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When Is It Okay To Spend Trust Principle?

It is not unusual for trust beneficiaries in the Brandon, Mississippi area to reach out to the Palmer & Slay team for advice on getting more money out of a trust. Whether that is possible depends on the trust they are the beneficiary of

Some trusts are designed to give out a predetermined amount of money. Other trusts give trustees a bit of wiggle room when beneficiaries ask for more. In this blog post, we are going to go over two common provisions that control the ability of trustees to increase the amount of money paid out to beneficiaries. 

Spendthrift Provisions 

A spendthrift is someone who lets money flow through their fingers as easily as water. If they have money, they are spending it. They may also spend money they don’t have and end up drowning in debt. 

A spendthrift trust or spendthrift trust provisions protect property held in trust from spendthrift beneficiaries. 

Adding spendthrift provisions to a trust prevents the beneficiary from getting their hands on trust assets and quickly draining the available funds. Because the beneficiary cannot touch the money, the funds are also shielded from the reach of creditors. 

The trustee of a spendthrift trust has the responsibility to protect the trust’s assets. The trustee may have discretion to draw down trust money as they see fit on behalf of the beneficiary, or they may have to follow strict guidelines put in place by the trust’s creator.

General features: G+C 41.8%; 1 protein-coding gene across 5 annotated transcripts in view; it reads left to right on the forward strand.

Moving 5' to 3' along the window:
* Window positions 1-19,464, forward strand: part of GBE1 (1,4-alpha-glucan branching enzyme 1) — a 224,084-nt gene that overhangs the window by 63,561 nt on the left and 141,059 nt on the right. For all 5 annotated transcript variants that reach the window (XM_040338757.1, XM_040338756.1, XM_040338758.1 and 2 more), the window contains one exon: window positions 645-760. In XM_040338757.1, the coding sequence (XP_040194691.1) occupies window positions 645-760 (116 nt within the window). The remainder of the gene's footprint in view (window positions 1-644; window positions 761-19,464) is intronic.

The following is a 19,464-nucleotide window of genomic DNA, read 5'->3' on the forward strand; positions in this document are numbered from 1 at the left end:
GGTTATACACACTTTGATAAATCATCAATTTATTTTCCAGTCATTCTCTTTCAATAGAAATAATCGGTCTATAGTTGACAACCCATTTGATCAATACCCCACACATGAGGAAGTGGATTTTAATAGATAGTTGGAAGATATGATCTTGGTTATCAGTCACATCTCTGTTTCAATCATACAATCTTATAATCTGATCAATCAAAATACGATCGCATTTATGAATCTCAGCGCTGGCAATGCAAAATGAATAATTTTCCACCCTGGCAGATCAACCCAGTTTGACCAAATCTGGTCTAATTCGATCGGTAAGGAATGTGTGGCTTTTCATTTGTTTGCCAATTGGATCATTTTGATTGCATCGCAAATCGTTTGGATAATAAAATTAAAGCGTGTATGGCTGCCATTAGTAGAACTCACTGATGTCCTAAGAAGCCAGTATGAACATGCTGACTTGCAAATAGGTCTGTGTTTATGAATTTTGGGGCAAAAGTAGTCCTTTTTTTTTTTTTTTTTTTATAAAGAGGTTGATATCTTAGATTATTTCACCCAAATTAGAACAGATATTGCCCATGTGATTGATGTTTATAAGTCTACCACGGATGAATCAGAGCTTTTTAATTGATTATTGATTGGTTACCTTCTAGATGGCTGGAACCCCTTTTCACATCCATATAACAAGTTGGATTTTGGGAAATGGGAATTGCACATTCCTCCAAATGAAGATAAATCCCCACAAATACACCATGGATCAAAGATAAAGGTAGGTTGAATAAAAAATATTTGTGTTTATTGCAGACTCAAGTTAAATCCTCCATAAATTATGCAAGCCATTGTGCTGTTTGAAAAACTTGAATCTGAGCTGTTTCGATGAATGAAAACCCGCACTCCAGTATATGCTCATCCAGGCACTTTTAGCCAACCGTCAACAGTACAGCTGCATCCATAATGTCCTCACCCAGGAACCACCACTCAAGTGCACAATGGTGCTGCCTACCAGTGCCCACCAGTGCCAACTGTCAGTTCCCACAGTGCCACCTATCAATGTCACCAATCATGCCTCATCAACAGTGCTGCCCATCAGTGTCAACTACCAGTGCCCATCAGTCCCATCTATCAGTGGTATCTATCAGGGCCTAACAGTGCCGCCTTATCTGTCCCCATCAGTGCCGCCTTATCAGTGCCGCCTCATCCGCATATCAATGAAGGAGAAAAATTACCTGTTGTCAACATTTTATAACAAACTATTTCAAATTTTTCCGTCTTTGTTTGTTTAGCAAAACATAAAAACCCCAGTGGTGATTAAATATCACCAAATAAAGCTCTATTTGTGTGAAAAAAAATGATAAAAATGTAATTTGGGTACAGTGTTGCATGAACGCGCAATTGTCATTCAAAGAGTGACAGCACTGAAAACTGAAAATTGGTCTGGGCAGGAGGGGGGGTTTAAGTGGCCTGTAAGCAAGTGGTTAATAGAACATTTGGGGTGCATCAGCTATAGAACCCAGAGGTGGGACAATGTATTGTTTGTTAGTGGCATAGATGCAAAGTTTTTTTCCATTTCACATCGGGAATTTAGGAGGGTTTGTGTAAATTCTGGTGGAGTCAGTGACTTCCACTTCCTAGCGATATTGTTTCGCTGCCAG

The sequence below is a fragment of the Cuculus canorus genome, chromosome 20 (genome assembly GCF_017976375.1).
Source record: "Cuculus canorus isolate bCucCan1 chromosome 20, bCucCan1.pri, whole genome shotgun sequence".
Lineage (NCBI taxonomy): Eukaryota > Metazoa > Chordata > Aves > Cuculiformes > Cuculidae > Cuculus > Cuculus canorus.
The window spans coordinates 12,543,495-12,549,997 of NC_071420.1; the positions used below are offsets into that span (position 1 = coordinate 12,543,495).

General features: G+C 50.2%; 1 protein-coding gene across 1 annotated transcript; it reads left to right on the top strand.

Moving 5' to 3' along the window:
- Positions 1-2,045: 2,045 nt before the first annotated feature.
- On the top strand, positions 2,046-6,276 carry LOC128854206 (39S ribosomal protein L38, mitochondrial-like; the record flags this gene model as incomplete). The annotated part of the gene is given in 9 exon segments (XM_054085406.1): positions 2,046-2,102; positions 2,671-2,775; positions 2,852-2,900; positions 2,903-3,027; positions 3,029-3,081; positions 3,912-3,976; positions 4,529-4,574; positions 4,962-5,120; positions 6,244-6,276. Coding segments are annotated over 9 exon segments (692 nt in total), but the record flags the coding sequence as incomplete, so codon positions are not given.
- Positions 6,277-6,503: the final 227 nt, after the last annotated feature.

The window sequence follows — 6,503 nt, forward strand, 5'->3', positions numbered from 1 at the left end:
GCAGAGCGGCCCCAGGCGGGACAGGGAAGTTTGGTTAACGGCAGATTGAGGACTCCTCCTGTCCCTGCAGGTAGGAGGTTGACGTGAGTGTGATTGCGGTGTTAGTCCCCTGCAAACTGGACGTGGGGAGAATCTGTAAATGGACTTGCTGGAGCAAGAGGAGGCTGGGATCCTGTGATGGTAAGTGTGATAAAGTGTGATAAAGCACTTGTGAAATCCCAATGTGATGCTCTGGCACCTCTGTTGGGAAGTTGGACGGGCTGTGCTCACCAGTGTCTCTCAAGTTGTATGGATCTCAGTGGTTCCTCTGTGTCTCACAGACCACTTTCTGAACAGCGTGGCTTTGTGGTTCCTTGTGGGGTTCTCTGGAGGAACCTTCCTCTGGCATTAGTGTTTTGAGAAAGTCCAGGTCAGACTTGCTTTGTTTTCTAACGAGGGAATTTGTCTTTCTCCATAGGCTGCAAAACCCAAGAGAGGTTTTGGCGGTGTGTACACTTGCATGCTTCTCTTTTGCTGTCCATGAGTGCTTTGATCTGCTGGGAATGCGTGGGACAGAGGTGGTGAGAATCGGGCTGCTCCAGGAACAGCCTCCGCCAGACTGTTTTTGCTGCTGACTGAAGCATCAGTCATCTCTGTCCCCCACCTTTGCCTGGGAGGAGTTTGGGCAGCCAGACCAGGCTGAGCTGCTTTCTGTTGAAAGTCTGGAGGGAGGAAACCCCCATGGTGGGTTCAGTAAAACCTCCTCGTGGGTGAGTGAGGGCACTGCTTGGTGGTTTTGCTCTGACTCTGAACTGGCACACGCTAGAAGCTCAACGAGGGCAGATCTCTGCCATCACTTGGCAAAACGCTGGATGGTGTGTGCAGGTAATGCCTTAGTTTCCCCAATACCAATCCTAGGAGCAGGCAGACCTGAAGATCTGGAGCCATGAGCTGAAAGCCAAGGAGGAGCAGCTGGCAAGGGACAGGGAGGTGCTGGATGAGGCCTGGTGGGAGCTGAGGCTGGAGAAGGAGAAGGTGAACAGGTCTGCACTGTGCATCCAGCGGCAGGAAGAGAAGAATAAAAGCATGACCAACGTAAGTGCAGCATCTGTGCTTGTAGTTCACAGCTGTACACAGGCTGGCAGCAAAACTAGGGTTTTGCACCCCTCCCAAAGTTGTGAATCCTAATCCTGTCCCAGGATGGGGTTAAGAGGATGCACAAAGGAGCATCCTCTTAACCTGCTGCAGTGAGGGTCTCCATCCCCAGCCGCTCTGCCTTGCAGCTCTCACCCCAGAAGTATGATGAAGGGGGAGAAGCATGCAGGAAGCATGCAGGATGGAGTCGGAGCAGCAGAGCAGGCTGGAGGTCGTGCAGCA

Whether the trustee can access the trust’s principle, or is restricted to spending in the trust’s income depends on the way the trust was drafted. 

Spending for HEMS – Health, Education, Maintenance & Support 

While spendthrift provisions tighten the purse strings, grantors can give trustees the discretion to let more funding flow out by stating that income and/or principal can be distributed for the beneficiary’s health, education, maintenance, and support (HEMS).

Including this “ascertainable standard” allows the trust to spend money on or for the beneficiary without the IRS ruling that the beneficiary owns or controls — and therefore must pay taxes on — the trust’s funds. This is true even if the beneficiary is also a trustee. 

Here are some examples of things that money can be spent on for HEMS:

  • Health
    • Routine health care
    • Health care costs that Medicare or Medicaid won’t cover
    • Stays in hospitals or rehabilitation centers 
    • In-home care
    • Prescription drugs and over-the-counter medication
    • Dental
    • Vision
    • Mental health
    • Gym memberships
    • Speciality foods 
  • Education
    • Tuition and room and board
    • Books and other supplies 
    • Expenses related to optional items that enhance an educational experience — like a visit to a concert or a chance to study abroad
    • Continuing education classes 
  • Maintenance and Support
    • Mortgage or rent payments
    • Property taxes
    • Utilities
    • Premiums for health, life, and property insurance
    • Assistance with cleaning, shopping, and other household tasks
    • Travel and vacation expenses if such spending was typical before the trust was made

These are just examples. A trust may include very specific language detailing what sort of HEMS spending is allowable. Or it may be totally up to the discretion of the trustee. 

Preserving Your Wealth. Protecting Your Loved Ones. 

Trusts are a powerful tool, but only if they are put to proper use. When beneficiaries or trustees have questions about trust management, Palmer & Slay’s experienced team of estate planning attorneys are here to help. Anyone in the Brandon, Mississippi area with questions about trusts should reach out.